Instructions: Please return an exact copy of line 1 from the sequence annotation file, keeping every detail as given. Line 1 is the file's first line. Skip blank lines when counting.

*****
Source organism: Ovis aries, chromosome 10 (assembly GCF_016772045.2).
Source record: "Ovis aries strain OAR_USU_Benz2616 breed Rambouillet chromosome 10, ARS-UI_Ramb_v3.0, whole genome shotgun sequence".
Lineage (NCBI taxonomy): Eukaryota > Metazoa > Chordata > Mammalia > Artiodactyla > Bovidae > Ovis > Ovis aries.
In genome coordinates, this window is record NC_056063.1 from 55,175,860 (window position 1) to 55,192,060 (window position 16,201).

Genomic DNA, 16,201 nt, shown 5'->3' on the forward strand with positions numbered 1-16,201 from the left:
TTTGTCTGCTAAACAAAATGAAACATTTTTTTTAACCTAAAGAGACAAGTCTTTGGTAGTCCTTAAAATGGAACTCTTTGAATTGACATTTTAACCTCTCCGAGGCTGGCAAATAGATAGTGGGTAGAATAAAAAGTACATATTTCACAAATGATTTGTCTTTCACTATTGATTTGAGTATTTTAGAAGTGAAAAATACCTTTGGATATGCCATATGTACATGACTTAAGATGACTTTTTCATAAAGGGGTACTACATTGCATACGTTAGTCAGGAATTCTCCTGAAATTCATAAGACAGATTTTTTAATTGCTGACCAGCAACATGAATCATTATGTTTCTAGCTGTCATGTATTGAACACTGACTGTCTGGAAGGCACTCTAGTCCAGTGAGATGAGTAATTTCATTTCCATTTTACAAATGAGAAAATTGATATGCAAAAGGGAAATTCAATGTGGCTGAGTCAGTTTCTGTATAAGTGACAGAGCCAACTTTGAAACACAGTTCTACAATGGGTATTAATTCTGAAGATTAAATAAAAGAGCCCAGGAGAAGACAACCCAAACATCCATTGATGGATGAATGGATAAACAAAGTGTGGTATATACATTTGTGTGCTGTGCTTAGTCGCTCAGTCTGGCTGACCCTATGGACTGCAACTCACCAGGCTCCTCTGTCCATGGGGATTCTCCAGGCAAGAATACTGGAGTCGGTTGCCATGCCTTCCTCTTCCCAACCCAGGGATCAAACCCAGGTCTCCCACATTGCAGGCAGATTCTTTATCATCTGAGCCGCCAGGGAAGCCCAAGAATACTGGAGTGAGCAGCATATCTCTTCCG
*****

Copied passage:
Source organism: Ovis aries, chromosome 10 (assembly GCF_016772045.2).